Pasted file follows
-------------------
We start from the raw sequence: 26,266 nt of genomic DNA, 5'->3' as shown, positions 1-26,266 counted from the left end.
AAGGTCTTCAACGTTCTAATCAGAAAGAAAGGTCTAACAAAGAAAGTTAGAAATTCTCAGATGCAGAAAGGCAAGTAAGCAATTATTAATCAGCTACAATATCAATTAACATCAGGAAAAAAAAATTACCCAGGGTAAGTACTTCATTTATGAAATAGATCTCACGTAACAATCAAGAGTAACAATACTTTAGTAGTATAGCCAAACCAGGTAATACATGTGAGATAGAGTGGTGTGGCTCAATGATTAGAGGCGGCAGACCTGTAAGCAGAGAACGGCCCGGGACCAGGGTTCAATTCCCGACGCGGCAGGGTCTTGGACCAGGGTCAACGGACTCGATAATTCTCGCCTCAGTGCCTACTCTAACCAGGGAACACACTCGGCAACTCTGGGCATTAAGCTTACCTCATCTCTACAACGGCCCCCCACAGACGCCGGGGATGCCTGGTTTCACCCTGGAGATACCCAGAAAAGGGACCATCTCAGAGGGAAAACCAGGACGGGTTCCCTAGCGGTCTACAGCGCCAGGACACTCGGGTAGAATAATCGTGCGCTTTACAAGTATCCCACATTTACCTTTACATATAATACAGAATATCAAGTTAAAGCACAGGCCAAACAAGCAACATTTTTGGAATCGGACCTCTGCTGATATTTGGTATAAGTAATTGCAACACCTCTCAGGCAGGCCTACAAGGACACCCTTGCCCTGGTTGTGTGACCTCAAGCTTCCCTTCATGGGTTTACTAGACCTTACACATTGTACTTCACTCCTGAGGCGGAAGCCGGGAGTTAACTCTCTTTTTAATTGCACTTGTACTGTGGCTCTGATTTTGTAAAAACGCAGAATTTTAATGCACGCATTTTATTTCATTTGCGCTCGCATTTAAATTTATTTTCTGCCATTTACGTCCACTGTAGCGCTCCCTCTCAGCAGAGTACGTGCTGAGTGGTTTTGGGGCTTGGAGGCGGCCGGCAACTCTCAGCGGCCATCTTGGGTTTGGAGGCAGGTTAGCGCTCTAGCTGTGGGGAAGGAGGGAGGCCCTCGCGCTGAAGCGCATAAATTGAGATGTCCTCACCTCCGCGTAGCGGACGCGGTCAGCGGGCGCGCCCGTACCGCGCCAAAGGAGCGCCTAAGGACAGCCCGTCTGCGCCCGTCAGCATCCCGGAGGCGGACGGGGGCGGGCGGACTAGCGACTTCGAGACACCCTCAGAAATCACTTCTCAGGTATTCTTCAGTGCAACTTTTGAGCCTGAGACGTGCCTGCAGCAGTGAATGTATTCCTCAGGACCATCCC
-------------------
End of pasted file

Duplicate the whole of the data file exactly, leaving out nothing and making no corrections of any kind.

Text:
We start from the raw sequence: 26,266 nt of genomic DNA, 5'->3' as shown, positions 1-26,266 counted from the left end.
AAGGTCTTCAACGTTCTAATCAGAAAGAAAGGTCTAACAAAGAAAGTTAGAAATTCTCAGATGCAGAAAGGCAAGTAAGCAATTATTAATCAGCTACAATATCAATTAACATCAGGAAAAAAAAATTACCCAGGGTAAGTACTTCATTTATGAAATAGATCTCACGTAACAATCAAGAGTAACAATACTTTAGTAGTATAGCCAAACCAGGTAATACATGTGAGATAGAGTGGTGTGGCTCAATGATTAGAGGCGGCAGACCTGTAAGCAGAGAACGGCCCGGGACCAGGGTTCAATTCCCGACGCGGCAGGGTCTTGGACCAGGGTCAACGGACTCGATAATTCTCGCCTCAGTGCCTACTCTAACCAGGGAACACACTCGGCAACTCTGGGCATTAAGCTTACCTCATCTCTACAACGGCCCCCCACAGACGCCGGGGATGCCTGGTTTCACCCTGGAGATACCCAGAAAAGGGACCATCTCAGAGGGAAAACCAGGACGGGTTCCCTAGCGGTCTACAGCGCCAGGACACTCGGGTAGAATAATCGTGCGCTTTACAAGTATCCCACATTTACCTTTACATATAATACAGAATATCAAGTTAAAGCACAGGCCAAACAAGCAACATTTTTGGAATCGGACCTCTGCTGATATTTGGTATAAGTAATTGCAACACCTCTCAGGCAGGCCTACAAGGACACCCTTGCCCTGGTTGTGTGACCTCAAGCTTCCCTTCATGGGTTTACTAGACCTTACACATTGTACTTCACTCCTGAGGCGGAAGCCGGGAGTTAACTCTCTTTTTAATTGCACTTGTACTGTGGCTCTGATTTTGTAAAAACGCAGAATTTTAATGCACGCATTTTATTTCATTTGCGCTCGCATTTAAATTTATTTTCTGCCATTTACGTCCACTGTAGCGCTCCCTCTCAGCAGAGTACGTGCTGAGTGGTTTTGGGGCTTGGAGGCGGCCGGCAACTCTCAGCGGCCATCTTGGGTTTGGAGGCAGGTTAGCGCTCTAGCTGTGGGGAAGGAGGGAGGCCCTCGCGCTGAAGCGCATAAATTGAGATGTCCTCACCTCCGCGTAGCGGACGCGGTCAGCGGGCGCGCCCGTACCGCGCCAAAGGAGCGCCTAAGGACAGCCCGTCTGCGCCCGTCAGCATCCCGGAGGCGGACGGGGGCGGGCGGACTAGCGACTTCGAGACACCCTCAGAAATCACTTCTCAGGTATTCTTCAGTGCAACTTTTGAGCCTGAGACGTGCCTGCAGCAGTGAATGTATTCCTCAGGACCATCCC